During the tourist season in Santa Fe, it’s all about parking, parking, parking. And on Monday, the City Council’s Public Works Committee approved three items related to parking, including writing off more than $250,000 in unpaid parking tickets, some dating as far back as 1999.
The committee first approved authorization of a $1.6 million loan from the New Mexico Finance Authority to pay for the installation of a parking system in three of the city’s off-street parking garages and other related improvements.
The committee then approved a $1.5 million contract with Denver-based Mountain Parking Equipment to install the Parking Access and Revenue Control System (PARCS) parking systems in the city’s three parking garages.
According to a fiscal impact report, the new system is expected to increase parking revenue by about $400,000 per year, while reducing operating expenses by about $200,000.
Parking Division Director Noel Correia said in an interview after the meeting that the system will monitor parking for about 1,370 parking spaces in the Santa Fe Community Convention Center, Railyard and Sandoval Street parking garages.
Finally, the committee approved writing off up to $269,341 in bad debt from uncollected parking tickets, though some councilors expressed concern over that amount of money.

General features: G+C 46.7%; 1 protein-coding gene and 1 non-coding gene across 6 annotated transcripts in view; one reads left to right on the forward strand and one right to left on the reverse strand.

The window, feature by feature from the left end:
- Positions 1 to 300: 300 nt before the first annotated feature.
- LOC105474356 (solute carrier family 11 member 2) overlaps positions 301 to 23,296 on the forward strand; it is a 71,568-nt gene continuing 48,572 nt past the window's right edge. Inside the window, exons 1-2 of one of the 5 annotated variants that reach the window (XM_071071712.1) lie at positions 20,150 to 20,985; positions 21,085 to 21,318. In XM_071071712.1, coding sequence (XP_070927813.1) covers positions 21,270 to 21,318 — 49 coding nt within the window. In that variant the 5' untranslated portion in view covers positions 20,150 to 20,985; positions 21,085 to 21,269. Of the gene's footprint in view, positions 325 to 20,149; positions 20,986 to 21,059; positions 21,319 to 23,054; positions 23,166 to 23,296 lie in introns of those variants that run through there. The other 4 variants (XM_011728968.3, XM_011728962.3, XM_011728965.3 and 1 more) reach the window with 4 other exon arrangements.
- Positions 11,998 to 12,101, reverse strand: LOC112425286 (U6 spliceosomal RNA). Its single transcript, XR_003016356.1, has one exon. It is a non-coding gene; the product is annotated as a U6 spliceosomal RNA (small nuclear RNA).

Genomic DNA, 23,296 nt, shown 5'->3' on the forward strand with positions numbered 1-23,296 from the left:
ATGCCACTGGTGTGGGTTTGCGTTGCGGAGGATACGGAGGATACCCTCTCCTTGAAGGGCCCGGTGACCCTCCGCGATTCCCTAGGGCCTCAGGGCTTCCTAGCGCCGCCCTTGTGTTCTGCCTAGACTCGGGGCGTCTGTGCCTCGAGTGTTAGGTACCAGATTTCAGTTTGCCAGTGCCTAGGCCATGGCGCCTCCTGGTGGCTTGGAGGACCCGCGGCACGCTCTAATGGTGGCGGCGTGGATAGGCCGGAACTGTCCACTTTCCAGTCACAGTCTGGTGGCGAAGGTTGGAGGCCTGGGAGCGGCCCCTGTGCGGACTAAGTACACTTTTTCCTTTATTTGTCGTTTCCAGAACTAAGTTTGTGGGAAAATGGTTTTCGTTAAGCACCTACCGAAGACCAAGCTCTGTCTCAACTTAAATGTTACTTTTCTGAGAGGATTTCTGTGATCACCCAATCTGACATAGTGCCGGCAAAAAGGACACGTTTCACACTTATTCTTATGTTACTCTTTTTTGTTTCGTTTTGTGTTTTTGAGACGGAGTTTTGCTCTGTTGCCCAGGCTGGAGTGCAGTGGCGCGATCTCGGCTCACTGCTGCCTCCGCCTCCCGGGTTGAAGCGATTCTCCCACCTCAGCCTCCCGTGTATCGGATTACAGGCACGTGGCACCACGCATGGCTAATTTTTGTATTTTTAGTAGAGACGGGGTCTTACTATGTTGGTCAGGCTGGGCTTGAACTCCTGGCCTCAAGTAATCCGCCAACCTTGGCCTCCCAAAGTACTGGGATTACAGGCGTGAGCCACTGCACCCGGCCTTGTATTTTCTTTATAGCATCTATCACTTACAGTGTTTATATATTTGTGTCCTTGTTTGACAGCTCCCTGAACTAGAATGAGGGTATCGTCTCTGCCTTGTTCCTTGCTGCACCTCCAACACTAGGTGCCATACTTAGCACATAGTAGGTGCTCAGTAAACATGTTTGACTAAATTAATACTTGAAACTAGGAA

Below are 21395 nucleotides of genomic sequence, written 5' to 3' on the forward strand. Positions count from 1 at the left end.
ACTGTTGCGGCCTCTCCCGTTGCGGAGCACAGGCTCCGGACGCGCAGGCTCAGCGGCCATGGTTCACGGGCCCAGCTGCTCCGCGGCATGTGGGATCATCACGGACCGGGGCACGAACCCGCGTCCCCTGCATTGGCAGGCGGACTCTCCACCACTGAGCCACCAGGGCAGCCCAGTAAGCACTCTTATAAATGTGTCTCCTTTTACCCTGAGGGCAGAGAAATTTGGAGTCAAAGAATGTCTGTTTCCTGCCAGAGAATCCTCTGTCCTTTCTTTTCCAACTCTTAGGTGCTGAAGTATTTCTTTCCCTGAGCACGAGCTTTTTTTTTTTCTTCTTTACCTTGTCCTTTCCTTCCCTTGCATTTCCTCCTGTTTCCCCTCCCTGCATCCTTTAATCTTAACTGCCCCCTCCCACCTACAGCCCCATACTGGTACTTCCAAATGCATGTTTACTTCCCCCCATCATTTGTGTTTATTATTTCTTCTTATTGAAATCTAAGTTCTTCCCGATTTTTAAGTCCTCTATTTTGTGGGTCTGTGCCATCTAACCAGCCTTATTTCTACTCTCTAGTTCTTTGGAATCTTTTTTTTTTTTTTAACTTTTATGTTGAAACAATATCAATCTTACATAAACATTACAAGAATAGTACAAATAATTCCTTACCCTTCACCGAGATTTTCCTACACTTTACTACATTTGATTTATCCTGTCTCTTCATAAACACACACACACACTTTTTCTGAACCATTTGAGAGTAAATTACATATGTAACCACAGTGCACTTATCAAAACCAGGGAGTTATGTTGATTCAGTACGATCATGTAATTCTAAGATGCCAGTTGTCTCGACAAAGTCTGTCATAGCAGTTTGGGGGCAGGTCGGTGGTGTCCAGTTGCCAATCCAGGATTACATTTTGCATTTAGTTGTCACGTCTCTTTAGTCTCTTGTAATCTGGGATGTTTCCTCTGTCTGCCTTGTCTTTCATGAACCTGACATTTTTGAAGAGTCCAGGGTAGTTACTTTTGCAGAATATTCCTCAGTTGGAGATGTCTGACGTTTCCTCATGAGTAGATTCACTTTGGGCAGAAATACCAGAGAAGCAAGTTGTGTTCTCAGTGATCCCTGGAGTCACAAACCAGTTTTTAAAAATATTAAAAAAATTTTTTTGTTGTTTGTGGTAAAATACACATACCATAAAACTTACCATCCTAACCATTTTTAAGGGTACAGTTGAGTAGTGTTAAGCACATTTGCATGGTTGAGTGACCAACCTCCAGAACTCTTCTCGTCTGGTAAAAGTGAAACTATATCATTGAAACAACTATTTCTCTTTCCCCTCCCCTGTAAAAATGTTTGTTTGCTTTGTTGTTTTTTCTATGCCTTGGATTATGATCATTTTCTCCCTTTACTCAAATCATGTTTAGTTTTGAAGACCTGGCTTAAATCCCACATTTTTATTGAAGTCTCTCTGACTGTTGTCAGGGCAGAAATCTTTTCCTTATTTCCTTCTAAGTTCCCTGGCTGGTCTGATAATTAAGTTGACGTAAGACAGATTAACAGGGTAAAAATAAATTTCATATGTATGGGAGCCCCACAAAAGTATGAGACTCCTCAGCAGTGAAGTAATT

Councilor JoAnne Vigil Coppler wondered if there was a better way to try to collect the unpaid parking bills.
“I tell you what, this is some big-time debt,” she said, adding that it was sending a message to the public that they don’t have to pay their parking tickets. “We could use this money.”
She said she was surprised to learn that parking tickets are no longer adjudicated in municipal court in Santa Fe.
“We don’t have any leverage any more,” she said.
Correia explained that, in 2016, the City Council voted to decriminalize parking tickets, partly because many of the cases were being dismissed by the court. Now, parking tickets are turned over to a collection agency, but the statute of limitations for parking tickets is just three years, he said.
“So anything older than three years makes it very hard to turn it over to a collection agency,” he said.
Councilor Renee Villarreal noted that there are about $97,000 worth of unpaid parking debt from the current calendar year.
Correia said that represented totals from tickets that were being dealt with by the collection agency now, were being appealed, or were tickets that were issued in the past two weeks. He said he expected much of that amount to eventually be collected.
All three of the items related to parking will require the approval of the full City Council in the coming weeks.
On Wednesday, the City Council will consider approving a proposed agreement between the city and the state Legislature, which operates a parking garage across from the state Capitol on Galisteo Street Monday through Friday, for the city to take over operation of the lot on weekends.